Dare to be Peculiar

I am not like other people. My husband will tell you that I don’t live in the same neighborhood as other people – and I’m okay with that. Unique is the label that I prefer (but I also stand proudly under the standard of strange, unusual, peculiar and different).

My uncle must get some credit for my ability to walk to a different beat. He was definitely different – just ask anyone in town! The stories that I have heard (and had the misfortune of experiencing first hand) could fill volumes of books – and will once I sit down and write it out. But his “creative” behaviors are not what get him credit for my uniqueness. It is the fact that he continuously pushed me to question everyone and everything.

Looking back, I suspect that what he was trying to do was not quite what I received. And that’s okay. I took away from our talks the need to be the defender of the “little man.” The underdogs became my battle cry. I embraced the outcasts. Not exactly popular actions in small town Alabama.

The other night I was washing dishes (and apparently even my muse dance to a different beat, this night it was the beat of dishwater) and it dawned on me that God has been training me to be around others. He has been molding me to be their glue – to pull and hold them together.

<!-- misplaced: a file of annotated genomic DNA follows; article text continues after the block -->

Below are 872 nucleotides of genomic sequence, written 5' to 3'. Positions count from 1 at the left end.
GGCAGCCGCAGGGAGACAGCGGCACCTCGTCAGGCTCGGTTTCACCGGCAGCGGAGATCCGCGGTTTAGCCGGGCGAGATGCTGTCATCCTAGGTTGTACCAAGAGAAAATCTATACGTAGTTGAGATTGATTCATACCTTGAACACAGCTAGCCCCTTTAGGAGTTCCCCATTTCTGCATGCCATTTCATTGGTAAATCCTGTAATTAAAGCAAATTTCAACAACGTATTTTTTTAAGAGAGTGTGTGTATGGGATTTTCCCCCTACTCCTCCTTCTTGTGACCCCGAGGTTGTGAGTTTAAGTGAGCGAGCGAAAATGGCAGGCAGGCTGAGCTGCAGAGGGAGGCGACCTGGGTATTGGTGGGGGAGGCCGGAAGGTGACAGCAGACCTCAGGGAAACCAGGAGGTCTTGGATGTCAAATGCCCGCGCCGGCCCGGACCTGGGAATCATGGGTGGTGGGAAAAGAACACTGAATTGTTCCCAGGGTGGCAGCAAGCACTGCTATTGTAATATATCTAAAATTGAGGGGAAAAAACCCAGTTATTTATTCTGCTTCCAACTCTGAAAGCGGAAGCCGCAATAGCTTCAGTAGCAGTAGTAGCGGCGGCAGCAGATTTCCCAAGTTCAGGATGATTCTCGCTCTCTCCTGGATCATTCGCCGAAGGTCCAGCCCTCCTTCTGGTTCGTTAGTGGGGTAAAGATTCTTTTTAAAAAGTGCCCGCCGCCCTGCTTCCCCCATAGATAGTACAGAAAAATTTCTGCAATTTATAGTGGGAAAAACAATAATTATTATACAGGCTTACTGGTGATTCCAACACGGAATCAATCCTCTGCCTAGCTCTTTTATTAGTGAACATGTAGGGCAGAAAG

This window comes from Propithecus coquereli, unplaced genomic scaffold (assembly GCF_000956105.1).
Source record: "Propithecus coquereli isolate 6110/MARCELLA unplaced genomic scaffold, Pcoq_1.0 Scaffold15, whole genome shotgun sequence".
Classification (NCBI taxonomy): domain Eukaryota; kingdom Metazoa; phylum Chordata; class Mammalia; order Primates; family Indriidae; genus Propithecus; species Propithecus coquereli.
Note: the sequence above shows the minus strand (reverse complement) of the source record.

“Fine,” I mumbled to the dishes. Everyone else was already in bed. I was still up because I had committed to myself to do just one more thing before bed. Cleaning out the sink was it for tonight. “When is it my turn to have someone to pull me together?”


The words weren’t audible, but they felt audible. I remembered all the times while I was growing up when I would lay in my room and just talk to God, or walk down along the lake and talk to God. I began to understand that God is my glue! He is lifting me up. He is pulling me together. He is the one I depend on, not people.

I am getting back to my unique walk, with God as my glue. I’m taking time to talk to him, sometimes without even an awareness of where I am. When I thank Him for a blessing, out loud, in public, I know people look at me rather sideways. When I don’t cry at funerals but rejoice in what is to come, I know what they are thinking. When I dance in the grocery store and sing from the joy that is overwhelming ever aspect of my being, I feel their stares. When I choose to the right thing instead of the easy thing, I can hear their whispers.

“She’s not normal.” “She’s not like other people.” “What is up with her?”

It’s all good. I’m not like other people. I don’t want to be like others. I was created with a purpose – I am unique – and I am called to be peculiar. I will take a cue from my crazy uncle, and continue to dance on roof tops, swing from chandeliers, or at least stand proud in the knowledge that doing what I know to do might make me stand out in the crowd, but it will bring me to my rightful place as God’s heir.

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